Shanghai Library East, a new civic landmark and cultural destination in the world’s third most populous city, has opened. Designed by Schmidt Hammer Lassen Architects (SHL), Shanghai Library East is one of the largest new libraries in the world. Its primary function as a center of art, culture, and technology-driven learning reflects the modern library’s rapidly changing raison d’être. At the same time, its allusion to classical Chinese scholarship—the building’s form conjures the scholar’s rock of the ancient literati—anchors it in tradition. “This important cultural center for the citizens of Shanghai embraces the idea of ‘collection to connection’—a space to bring people together. It’s the city’s gift to them,” says Chris Hardie, design director and chief architect for SHL.
A Scholar’s Rock in a Chinese Garden
Taihu stones, or scholars’ rocks, served as muses for the Jin dynasty intelligentsia—sources of creative inspiration and meditation. They were prized for their abstract qualities, perforated surfaces, eroded hollows, and unique textures. In its architecture, interior design, and programming, Shanghai Library East evokes a scholar’s rock in a Chinese garden: a polyhedral stone enveloped in an emerald tree canopy; a naturally occurring network of interconnected interior spaces; a wellspring of knowledge, inquiry, and discovery.
“This library was a unique opportunity to reinterpret a cherished Chinese symbol through architecture and design,” says project architect Jing Lin. “In ancient times, scholars would gather around Taihu stones, deriving inspiration from their edges, curvatures, canyons, and tunnels, which seemed to shift when viewed from different vantage points. Similarly, as visitors move about Shanghai Library East, their views of its interconnecting spaces shapeshift.”
The library’s exterior pays homage to printed literature through an even subtler symbolism. An abstract motif depicting 15 photographs of marble swirls “printed” onto the façade’s glass panels represents the library’s “cover.” Arranged in horizontal bands of varying transparency, these etched panels allow light to penetrate deep into the building, illuminating the space—and, like a good book, enlightening the mind.
A Place for the People of Shanghai
Although it houses multifarious books, Shanghai Library East will also host more than 1,200 lectures, seminars, performances, events, and hands-on activities for upward of 4 million visitors annually. This panoply of programs will be facilitated by 115,000 square meters of open, flexible, and interconnected environments.
On the main level, a grand central atrium welcomes guests into a vast yet warm and inviting atmosphere of bamboo, oak, and terrazzo. Overhead, the floors stack and interlock—an architectural strategy to visually connect each of the library’s seven levels. The lower floor serves as an agora, or central plaza, hosting various events, exhibitions, a bookstore, and a café. “Libraries have long formed the backbone of many communities, becoming an integral part of our lives. It’s why we refer to them as the ‘third space’—a highly personal place that exists between our home and our work,” Hardie says.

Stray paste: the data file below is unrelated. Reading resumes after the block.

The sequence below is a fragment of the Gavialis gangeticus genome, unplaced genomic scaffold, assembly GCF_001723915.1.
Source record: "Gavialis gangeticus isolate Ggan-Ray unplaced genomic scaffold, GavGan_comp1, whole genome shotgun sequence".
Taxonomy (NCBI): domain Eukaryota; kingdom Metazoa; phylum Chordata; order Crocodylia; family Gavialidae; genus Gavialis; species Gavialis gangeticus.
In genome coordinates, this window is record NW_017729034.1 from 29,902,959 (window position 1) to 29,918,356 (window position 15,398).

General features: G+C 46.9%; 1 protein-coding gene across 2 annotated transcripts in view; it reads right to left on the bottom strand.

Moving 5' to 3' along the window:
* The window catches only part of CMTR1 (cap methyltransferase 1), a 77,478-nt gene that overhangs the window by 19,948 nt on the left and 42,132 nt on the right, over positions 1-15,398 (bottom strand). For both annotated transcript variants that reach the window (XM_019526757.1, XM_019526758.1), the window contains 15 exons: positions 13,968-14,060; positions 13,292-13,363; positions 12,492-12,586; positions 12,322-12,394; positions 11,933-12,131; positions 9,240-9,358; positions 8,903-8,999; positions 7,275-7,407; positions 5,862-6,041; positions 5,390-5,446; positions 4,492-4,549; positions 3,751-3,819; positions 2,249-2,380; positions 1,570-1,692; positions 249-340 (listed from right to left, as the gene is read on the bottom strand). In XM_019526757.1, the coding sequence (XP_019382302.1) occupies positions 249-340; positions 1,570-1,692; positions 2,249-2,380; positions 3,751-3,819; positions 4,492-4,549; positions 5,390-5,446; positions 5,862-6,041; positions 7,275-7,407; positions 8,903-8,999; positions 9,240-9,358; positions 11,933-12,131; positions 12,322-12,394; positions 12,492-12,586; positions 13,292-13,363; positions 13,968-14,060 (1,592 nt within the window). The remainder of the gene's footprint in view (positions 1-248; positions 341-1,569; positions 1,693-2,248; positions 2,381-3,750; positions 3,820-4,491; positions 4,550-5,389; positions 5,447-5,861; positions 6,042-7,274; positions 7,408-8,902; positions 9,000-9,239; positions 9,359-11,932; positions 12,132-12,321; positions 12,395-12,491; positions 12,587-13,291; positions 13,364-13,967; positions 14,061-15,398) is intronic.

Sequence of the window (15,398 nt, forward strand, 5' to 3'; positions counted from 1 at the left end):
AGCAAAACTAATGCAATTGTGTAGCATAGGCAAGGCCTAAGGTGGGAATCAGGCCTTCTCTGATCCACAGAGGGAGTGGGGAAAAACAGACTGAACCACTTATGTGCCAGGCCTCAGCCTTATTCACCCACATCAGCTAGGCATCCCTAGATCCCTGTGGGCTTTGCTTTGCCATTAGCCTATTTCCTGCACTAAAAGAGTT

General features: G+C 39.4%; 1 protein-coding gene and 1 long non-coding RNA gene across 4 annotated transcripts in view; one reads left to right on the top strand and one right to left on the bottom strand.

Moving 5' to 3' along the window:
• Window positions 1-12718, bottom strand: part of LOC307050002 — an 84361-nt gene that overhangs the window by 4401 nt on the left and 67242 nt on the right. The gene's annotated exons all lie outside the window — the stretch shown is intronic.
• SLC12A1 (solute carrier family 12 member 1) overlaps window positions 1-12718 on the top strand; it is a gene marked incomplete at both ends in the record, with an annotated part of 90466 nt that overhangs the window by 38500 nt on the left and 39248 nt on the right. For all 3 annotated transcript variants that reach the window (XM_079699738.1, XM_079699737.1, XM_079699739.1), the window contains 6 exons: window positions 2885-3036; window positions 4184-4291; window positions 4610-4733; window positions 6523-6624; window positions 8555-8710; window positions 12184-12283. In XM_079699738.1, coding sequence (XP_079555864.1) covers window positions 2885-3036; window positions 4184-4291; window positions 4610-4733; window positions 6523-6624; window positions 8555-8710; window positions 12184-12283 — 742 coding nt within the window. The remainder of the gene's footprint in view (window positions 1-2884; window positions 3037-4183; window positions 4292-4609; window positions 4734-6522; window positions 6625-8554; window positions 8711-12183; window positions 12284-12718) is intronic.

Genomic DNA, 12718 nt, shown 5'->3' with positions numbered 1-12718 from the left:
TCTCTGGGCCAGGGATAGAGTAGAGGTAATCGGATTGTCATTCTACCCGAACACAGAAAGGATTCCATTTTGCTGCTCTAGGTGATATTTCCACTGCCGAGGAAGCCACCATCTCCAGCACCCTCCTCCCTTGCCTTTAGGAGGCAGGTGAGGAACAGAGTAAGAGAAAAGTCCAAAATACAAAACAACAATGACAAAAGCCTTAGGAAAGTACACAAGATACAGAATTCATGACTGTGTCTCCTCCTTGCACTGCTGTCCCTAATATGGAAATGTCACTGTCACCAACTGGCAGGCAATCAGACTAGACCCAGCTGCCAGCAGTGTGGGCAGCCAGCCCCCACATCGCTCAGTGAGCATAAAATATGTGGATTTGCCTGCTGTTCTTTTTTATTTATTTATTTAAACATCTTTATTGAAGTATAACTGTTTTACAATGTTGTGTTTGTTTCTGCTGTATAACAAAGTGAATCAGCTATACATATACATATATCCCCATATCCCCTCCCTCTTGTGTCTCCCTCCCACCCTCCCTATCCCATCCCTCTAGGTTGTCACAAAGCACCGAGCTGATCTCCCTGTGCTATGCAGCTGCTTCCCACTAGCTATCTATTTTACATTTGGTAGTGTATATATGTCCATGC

From the exterior, the library appears to “float” above two pavilions—one housing a 1,200-seat theater, exhibition, and events space; the other housing a children’s library with a central courtyard and outdoor play spaces. Atop the pavilions are outdoor landscaped reading rooms with roofs to protect visitors from rain. Visitors enjoy panoramic views of the iconic Shanghai skyline and Century Park, the city’s largest green space. “The smart and hybrid Shanghai Library East is a new generation library. It is not only a place for storing and lending books, or a reading room, but also an open space for culture and art,” says Chen Chao, director of the Shanghai Library. “Exhibitions, lectures, music, art, experiencing technologies, and even entering the library itself are seen as a kind of ‘reading.’”
Connecting Community with the Arts
Local artists were integral to the design process. Ten contemporary artists from China and abroad — including Xu Bing, Gu Wenda, Shen Fan, Zheng Chongbin, Emily Floyd, Ni Youyu, Mia Liu, Plummer & Smith, Simon Ma and Yang Zhenzhong — created site-specific permanent installations. Curated and realised by the international arts consultancy and manufacturing company UAP (Urban Art Projects), the public artwork program is rooted in the theme “Mediums: The Development of Writing.” The works are intended to inspire readers, encourage communication, and celebrate knowledge.
“The public art vision for the Library, to create an unprecedented collection that befits an institution devoted to education, study, and the archive of texts, has been an essential guide in the realisation process,” says UAP’s Principal Dane Currey, who oversaw the curation and delivery of the art program for Shanghai Library East. “To have been able to guide the artists and accompany the commissioner and their architects in this journey of conceptualisation, experimentation, and realisation has been an honour.”